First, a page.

Four Tips to Winterize Your Lawn and Get Winter Ready

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pruning

As the cold weather starts to set in, it’s important to think about getting your lawn and garden ready for winter. Fall is the perfect season to tackle yard work and fix issues with your lawn in preparation for colder months and the following spring. Whether you’re wondering how to winterize your lawn, when to trim plants and trees or how to prep your snow blower, these tips will help you get ready for winter.

Know When to Trim

Pruning and cutting in the fall is a delicate process. As a rule, you don’t want to prune in late fall, though some early trimming can help your plants. You definitely don’t want to cut back any plants that flower in the spring because buds begin forming in the fall and need time to harden over the winter. Any cutting done to these plants will damage them and keep them from blooming in the spring. Evergreens should also not be trimmed until the spring, and should only be trimmed back halfway to allow the new growth to properly fill in.

However, you can trim your other perennials close to the ground before the first frost. After the frost, clear away whatever has broken down. You can also use your hedge trimmers to prune privet and butterfly bushes. Make sure you leave about three feet of the bush to keep it from breaking under winter snow. Any cuttings that are not diseased or insect-ridden can be added to your compost pile and used to winterize the lawn. If you’re wondering whether or not to trim in the fall, consider whether your shrubs may act as a wind break in the winter and if you can wait until spring to cut them back.

Use a Log Splitter to Prepare Firewood

If you had to take down a tree this summer, or need to cut branches that could pose a problem under the weight of winter snow, a log splitter can make easy work of your wood chopping chore. In the fall, just as with your smaller plants, you only want to cut back when necessary. Look for branches that could damage your property or the tree if they were to break under winter stress. Use a chainsaw to cut your branches into manageable logs for the splitter to cut, usually about 25 inches long. Power up the log splitter and let it do the heavy lifting, just be sure to read the owner’s manual before operating and take proper log-splitter safety precautions. Store firewood covered by a tarp in a dry, well-ventilated space like under the deck. Get ready for winter by collecting kindling from around the yard and storing it in boxes near the house.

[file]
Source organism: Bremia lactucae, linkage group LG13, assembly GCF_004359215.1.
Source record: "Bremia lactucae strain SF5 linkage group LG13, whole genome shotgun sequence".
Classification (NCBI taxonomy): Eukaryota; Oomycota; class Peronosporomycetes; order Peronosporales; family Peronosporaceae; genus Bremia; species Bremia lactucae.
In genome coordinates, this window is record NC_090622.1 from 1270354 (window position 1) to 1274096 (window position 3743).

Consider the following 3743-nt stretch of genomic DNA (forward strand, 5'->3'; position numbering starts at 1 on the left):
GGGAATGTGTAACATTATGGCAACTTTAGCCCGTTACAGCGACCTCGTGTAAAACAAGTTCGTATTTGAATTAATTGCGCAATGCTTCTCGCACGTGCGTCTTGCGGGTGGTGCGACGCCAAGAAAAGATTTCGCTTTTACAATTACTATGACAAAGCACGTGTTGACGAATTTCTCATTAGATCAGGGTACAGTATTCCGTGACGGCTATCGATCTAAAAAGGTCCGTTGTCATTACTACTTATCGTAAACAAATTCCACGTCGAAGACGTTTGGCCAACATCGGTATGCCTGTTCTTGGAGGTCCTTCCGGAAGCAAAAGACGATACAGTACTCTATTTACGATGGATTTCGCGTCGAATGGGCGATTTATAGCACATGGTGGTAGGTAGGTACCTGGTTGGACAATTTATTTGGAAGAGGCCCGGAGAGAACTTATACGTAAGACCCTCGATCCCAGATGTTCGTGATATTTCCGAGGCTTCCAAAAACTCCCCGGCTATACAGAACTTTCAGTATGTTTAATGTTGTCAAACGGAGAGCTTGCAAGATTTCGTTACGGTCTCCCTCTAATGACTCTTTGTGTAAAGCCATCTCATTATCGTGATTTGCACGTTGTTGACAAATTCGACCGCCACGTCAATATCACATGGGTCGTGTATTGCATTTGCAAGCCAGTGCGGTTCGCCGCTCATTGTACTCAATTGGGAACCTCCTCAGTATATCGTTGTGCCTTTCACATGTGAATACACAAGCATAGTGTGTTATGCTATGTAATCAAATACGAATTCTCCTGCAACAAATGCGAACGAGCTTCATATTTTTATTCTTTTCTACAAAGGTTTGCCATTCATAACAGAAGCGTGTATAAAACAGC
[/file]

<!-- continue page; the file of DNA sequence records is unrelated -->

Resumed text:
Winterize Your Lawn

Early fall is the perfect time to reseed and fertilize your lawn to repair any damage, but you can also take this time to spread compost to protect it throughout the colder months. To winterize your lawn, mulch fall leaves and leave them on the yard to decompose and add nutrients to the soil. Spread a light layer of compost onto the lawn and flower beds to keep them warm and improve the soil quality throughout winter. Don’t be afraid to slightly bury some plants, just be careful not to crush them entirely.

Cut your lawn on the usual high settings throughout the season, but lower the cut setting on the last day you mow. This will get the lawn ready for winter by keeping it short to prevent matting under the snow. As you winterize your lawn, think about any new beds you’d like to plant next spring. Lay down newsprint and a six-inch layer of mulch where you would like them to go. This helps kill the grass and prepare the ground for planting.

Keep leaves away from the base of trees wherever possible to prevent mold growth and the suffocation of your lawn. You can rake them into the yard to be mulched, along with any leaves covering the driveway or other pathways. Clear the gutters to prevent backup during the winter melt, and if you have drainage areas in your yard, make sure leaves are cleared from those spots as well.